So part 2 in my series of posts about improving customer satisfaction, using information from your satisfaction surveys.
Last time we looked at three general lessons:
- There is no average customer.
- Too much and too little are not equally bad.
- You can't talk to customers too much (unless you're selling).
Now I'd like to turn to the question of how you can make best use of a customer survey to inform change. Bruce Temkin has a really interesting blog post in which he argues that research agencies need to be supplying more "contextual insight" and less "statistical analysis" if they want to help their clients. I think this is 100% right.
The interesting thing is that many researchers turn to a statistical fix when they want insight, which is like buying a CRM system to get closer to customers—it might help, but it doesn't address the fundamental need. The challenge is to identify the fundamental questions we want to answer with the research.A survey can basically give you three types of information:
- Attitudes—how customers believe they feel/felt or think/thought
- Behaviours—customer perceptions of what you or they did
- Classification—what you know, or customers are happy to tell you, about who they are
How can the survey help? By moving beyond attitudes (like satisfaction scores) to the behaviours and processes that are driving them. We can start to ask customers how long their last delivery took, and how long they expected it to take. Now we can start to match that data up to our internal measures to reach evidence-based conclusions (rather than speculation) about what is causing the low score. Customers might be dissatisfied because:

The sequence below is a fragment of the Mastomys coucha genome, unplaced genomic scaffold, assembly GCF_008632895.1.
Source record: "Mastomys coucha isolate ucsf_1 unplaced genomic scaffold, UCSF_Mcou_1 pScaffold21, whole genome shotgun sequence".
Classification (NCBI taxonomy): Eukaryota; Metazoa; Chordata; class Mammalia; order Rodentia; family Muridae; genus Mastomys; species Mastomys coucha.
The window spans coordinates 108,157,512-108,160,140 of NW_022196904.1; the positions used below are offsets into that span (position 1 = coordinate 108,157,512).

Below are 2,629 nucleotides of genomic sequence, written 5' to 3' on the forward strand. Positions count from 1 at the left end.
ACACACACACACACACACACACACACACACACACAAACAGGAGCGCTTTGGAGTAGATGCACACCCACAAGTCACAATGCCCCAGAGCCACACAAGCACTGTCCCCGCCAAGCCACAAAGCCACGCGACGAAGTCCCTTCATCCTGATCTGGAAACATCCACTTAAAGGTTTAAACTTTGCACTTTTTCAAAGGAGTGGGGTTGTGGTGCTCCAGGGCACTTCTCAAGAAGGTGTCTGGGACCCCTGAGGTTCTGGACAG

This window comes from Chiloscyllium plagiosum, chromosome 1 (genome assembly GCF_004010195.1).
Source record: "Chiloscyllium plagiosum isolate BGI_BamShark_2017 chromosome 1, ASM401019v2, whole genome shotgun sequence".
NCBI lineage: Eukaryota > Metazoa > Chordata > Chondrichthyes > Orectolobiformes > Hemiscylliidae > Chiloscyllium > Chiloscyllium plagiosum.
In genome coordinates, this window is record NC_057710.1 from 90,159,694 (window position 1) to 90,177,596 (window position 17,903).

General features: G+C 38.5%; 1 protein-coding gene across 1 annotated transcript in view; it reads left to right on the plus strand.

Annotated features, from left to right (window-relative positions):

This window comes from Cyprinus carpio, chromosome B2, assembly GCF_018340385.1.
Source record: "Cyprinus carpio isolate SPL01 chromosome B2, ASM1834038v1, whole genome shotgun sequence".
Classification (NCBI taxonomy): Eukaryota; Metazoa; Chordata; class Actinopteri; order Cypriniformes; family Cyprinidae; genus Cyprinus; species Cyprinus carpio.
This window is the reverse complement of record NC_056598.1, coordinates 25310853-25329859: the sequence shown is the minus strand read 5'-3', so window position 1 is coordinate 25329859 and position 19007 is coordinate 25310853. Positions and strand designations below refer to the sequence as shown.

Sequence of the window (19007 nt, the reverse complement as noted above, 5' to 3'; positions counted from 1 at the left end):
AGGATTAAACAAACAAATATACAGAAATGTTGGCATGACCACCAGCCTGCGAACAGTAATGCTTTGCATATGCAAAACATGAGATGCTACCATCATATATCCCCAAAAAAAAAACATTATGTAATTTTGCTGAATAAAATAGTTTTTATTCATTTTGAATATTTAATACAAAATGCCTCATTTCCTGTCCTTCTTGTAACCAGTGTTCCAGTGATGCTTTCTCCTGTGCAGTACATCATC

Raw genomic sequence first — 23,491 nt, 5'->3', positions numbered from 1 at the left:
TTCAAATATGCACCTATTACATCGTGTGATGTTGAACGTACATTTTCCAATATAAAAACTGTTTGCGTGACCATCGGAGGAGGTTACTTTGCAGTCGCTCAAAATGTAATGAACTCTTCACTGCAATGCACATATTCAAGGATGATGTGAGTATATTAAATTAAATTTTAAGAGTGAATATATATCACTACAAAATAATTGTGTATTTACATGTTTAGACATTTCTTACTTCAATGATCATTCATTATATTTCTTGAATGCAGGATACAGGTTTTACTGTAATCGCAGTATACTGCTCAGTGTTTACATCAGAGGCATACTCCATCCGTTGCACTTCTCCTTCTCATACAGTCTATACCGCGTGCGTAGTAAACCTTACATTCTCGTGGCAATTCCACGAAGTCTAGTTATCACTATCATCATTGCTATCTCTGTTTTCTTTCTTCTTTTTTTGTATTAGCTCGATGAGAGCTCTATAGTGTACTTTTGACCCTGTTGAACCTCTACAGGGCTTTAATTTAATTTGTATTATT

- Our performance is bad—we need to speed up our deliveries. But let's not dilute our effort by working across the board. Can we identify particular products or customer types where delivery time is more of a priority? Where are the "cliff edges" in the data—often there are points of tolerance with issues like this where satisfaction suddenly drops off.
- Customers think our performance is worse than it is—asymmetric impact means that they remember the missed deliveries more than the on time ones. Communicating real performance and celebrating success can help, but make sure you don't cheat. The train companies have shot themselves in the foot by using a bizarre definition of "on time" when they communicate the percentage of departures on time.
- Customers' expectations are unreasonable—they want delivery in a time that defies the laws of physics. Communication and controlling expectations is the answer here (although Seth would probably tell you to change the laws!)
The lesson is that survey data does not begin and end with attitudes, even if that's what we're mainly concerned with. Surveys are not a good measure of performance, and to make them useful in improving performance you have to use them intelligently to inform what you do. Find out, empirically, what is causing customers to feel the way they do, and you can start to plan concrete changes that will result in visible gains in performance.